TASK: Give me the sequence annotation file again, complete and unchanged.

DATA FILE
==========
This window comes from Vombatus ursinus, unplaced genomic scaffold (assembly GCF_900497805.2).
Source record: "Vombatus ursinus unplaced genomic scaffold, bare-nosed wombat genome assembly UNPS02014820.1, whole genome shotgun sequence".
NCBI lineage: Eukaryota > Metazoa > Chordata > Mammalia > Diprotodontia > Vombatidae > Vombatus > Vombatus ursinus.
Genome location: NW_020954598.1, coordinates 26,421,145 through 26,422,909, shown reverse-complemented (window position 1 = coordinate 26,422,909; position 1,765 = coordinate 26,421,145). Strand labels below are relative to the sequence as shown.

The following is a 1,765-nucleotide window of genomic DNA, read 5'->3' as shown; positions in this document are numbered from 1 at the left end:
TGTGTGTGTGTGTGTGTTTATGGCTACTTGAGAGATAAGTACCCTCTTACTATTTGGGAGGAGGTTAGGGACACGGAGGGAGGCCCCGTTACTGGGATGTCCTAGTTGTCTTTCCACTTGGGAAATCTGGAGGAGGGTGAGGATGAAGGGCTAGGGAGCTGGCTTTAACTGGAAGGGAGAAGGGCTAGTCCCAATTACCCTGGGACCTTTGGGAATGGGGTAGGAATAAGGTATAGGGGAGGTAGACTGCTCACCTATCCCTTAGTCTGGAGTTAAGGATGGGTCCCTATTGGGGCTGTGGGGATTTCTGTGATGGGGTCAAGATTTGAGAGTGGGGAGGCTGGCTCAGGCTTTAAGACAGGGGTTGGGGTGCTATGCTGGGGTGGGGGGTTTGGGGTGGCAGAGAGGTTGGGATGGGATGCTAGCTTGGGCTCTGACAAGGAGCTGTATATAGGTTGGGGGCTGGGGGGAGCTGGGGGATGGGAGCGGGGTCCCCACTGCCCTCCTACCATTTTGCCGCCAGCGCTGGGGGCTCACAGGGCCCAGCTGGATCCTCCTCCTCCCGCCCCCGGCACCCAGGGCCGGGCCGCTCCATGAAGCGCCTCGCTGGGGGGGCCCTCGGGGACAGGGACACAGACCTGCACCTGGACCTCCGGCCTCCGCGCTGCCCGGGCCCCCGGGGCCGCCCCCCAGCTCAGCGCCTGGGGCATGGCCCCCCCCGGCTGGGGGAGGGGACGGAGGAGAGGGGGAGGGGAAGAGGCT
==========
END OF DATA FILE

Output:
This window comes from Vombatus ursinus, unplaced genomic scaffold (assembly GCF_900497805.2).
Source record: "Vombatus ursinus unplaced genomic scaffold, bare-nosed wombat genome assembly UNPS02014820.1, whole genome shotgun sequence".
NCBI lineage: Eukaryota > Metazoa > Chordata > Mammalia > Diprotodontia > Vombatidae > Vombatus > Vombatus ursinus.
Genome location: NW_020954598.1, coordinates 26,421,145 through 26,422,909, shown reverse-complemented (window position 1 = coordinate 26,422,909; position 1,765 = coordinate 26,421,145). Strand labels below are relative to the sequence as shown.

The following is a 1,765-nucleotide window of genomic DNA, read 5'->3' as shown; positions in this document are numbered from 1 at the left end:
TGTGTGTGTGTGTGTGTTTATGGCTACTTGAGAGATAAGTACCCTCTTACTATTTGGGAGGAGGTTAGGGACACGGAGGGAGGCCCCGTTACTGGGATGTCCTAGTTGTCTTTCCACTTGGGAAATCTGGAGGAGGGTGAGGATGAAGGGCTAGGGAGCTGGCTTTAACTGGAAGGGAGAAGGGCTAGTCCCAATTACCCTGGGACCTTTGGGAATGGGGTAGGAATAAGGTATAGGGGAGGTAGACTGCTCACCTATCCCTTAGTCTGGAGTTAAGGATGGGTCCCTATTGGGGCTGTGGGGATTTCTGTGATGGGGTCAAGATTTGAGAGTGGGGAGGCTGGCTCAGGCTTTAAGACAGGGGTTGGGGTGCTATGCTGGGGTGGGGGGTTTGGGGTGGCAGAGAGGTTGGGATGGGATGCTAGCTTGGGCTCTGACAAGGAGCTGTATATAGGTTGGGGGCTGGGGGGAGCTGGGGGATGGGAGCGGGGTCCCCACTGCCCTCCTACCATTTTGCCGCCAGCGCTGGGGGCTCACAGGGCCCAGCTGGATCCTCCTCCTCCCGCCCCCGGCACCCAGGGCCGGGCCGCTCCATGAAGCGCCTCGCTGGGGGGGCCCTCGGGGACAGGGACACAGACCTGCACCTGGACCTCCGGCCTCCGCGCTGCCCGGGCCCCCGGGGCCGCCCCCCAGCTCAGCGCCTGGGGCATGGCCCCCCCCGGCTGGGGGAGGGGACGGAGGAGAGGGGGAGGGGAAGAGGCT